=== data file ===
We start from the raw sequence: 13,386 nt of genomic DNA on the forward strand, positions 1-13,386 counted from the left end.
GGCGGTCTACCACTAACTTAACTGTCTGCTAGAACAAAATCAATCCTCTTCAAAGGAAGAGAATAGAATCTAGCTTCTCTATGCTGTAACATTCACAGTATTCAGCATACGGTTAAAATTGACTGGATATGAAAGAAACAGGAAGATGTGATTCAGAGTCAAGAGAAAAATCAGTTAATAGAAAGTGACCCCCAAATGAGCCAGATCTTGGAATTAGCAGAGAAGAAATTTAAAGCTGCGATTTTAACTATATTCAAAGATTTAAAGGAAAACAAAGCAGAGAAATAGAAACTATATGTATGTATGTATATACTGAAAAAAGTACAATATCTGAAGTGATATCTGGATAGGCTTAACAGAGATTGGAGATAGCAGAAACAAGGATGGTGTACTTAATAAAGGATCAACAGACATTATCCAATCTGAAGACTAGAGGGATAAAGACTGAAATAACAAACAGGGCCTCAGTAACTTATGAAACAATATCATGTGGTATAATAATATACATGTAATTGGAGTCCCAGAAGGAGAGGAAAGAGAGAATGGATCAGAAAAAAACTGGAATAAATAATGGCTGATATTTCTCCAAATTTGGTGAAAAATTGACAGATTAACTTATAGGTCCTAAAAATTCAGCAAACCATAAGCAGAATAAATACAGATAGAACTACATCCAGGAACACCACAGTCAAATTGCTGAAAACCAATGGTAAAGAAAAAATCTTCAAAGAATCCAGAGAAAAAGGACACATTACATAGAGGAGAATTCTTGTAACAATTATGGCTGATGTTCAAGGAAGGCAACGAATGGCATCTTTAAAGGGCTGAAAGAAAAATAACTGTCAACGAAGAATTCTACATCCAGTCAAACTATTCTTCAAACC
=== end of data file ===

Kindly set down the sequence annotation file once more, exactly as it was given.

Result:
We start from the raw sequence: 13,386 nt of genomic DNA on the forward strand, positions 1-13,386 counted from the left end.
GGCGGTCTACCACTAACTTAACTGTCTGCTAGAACAAAATCAATCCTCTTCAAAGGAAGAGAATAGAATCTAGCTTCTCTATGCTGTAACATTCACAGTATTCAGCATACGGTTAAAATTGACTGGATATGAAAGAAACAGGAAGATGTGATTCAGAGTCAAGAGAAAAATCAGTTAATAGAAAGTGACCCCCAAATGAGCCAGATCTTGGAATTAGCAGAGAAGAAATTTAAAGCTGCGATTTTAACTATATTCAAAGATTTAAAGGAAAACAAAGCAGAGAAATAGAAACTATATGTATGTATGTATATACTGAAAAAAGTACAATATCTGAAGTGATATCTGGATAGGCTTAACAGAGATTGGAGATAGCAGAAACAAGGATGGTGTACTTAATAAAGGATCAACAGACATTATCCAATCTGAAGACTAGAGGGATAAAGACTGAAATAACAAACAGGGCCTCAGTAACTTATGAAACAATATCATGTGGTATAATAATATACATGTAATTGGAGTCCCAGAAGGAGAGGAAAGAGAGAATGGATCAGAAAAAAACTGGAATAAATAATGGCTGATATTTCTCCAAATTTGGTGAAAAATTGACAGATTAACTTATAGGTCCTAAAAATTCAGCAAACCATAAGCAGAATAAATACAGATAGAACTACATCCAGGAACACCACAGTCAAATTGCTGAAAACCAATGGTAAAGAAAAAATCTTCAAAGAATCCAGAGAAAAAGGACACATTACATAGAGGAGAATTCTTGTAACAATTATGGCTGATGTTCAAGGAAGGCAACGAATGGCATCTTTAAAGGGCTGAAAGAAAAATAACTGTCAACGAAGAATTCTACATCCAGTCAAACTATTCTTCAAACC